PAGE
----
By JP Keenan 10-05-2015

In a controversial decision, California Governor Jerry Brown signed a bill on Monday that allows physicians to prescribe lethal drugs to terminally ill patients. As a former Jesuit seminary student, Gov. Brown said the decision was difficult but that he wanted to give terminally ill patients all the options to consider. The LA Times reported Gov. Brown’s explanation:

“In the end, I was left to reflect on what I would want in the face of my own death,” Brown added. “I do not know what I would do if I were dying in prolonged and excruciating pain. I am certain, however, that it would be a comfort to be able to consider the options afforded by this bill. And I wouldn’t deny that right to others."

California becomes the fifth state to allow so-called assisted suicide, following Oregon, Washington, Montana and Vermont.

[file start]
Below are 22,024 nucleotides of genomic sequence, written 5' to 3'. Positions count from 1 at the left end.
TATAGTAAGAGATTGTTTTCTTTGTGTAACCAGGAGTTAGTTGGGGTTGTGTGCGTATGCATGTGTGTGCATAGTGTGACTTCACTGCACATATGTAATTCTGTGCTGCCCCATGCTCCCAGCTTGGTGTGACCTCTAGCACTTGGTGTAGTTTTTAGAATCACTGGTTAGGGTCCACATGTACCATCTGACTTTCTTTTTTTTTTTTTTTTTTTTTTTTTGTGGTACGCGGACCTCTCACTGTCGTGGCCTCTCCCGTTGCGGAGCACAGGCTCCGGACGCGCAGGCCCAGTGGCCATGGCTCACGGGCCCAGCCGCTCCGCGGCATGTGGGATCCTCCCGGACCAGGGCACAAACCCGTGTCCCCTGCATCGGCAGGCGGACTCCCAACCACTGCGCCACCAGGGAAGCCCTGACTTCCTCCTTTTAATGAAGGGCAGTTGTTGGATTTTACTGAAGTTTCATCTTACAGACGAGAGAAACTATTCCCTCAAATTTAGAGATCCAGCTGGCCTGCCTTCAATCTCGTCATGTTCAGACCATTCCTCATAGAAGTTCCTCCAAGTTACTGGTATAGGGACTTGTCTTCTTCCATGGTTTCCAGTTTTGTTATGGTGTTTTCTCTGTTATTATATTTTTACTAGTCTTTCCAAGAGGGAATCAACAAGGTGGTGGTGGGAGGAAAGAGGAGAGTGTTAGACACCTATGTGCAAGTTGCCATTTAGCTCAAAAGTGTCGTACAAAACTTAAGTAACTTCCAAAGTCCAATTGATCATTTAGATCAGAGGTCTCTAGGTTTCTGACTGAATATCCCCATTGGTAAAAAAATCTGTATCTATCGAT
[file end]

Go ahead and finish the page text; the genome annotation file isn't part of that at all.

The new law is modeled after Oregon's. It permits physicians to provide lethal prescriptions to mentally competent adults who have been diagnosed with a terminal illness and face the expectation that they will die within six months.

The Catholic Church had been the strongest opponent to the bill, which had previously failed in the Legislature in 2005, 2006, and 2007.

Read the LA Times full article here.

JP Keenan is the Director of Multimedia at Sojourners.

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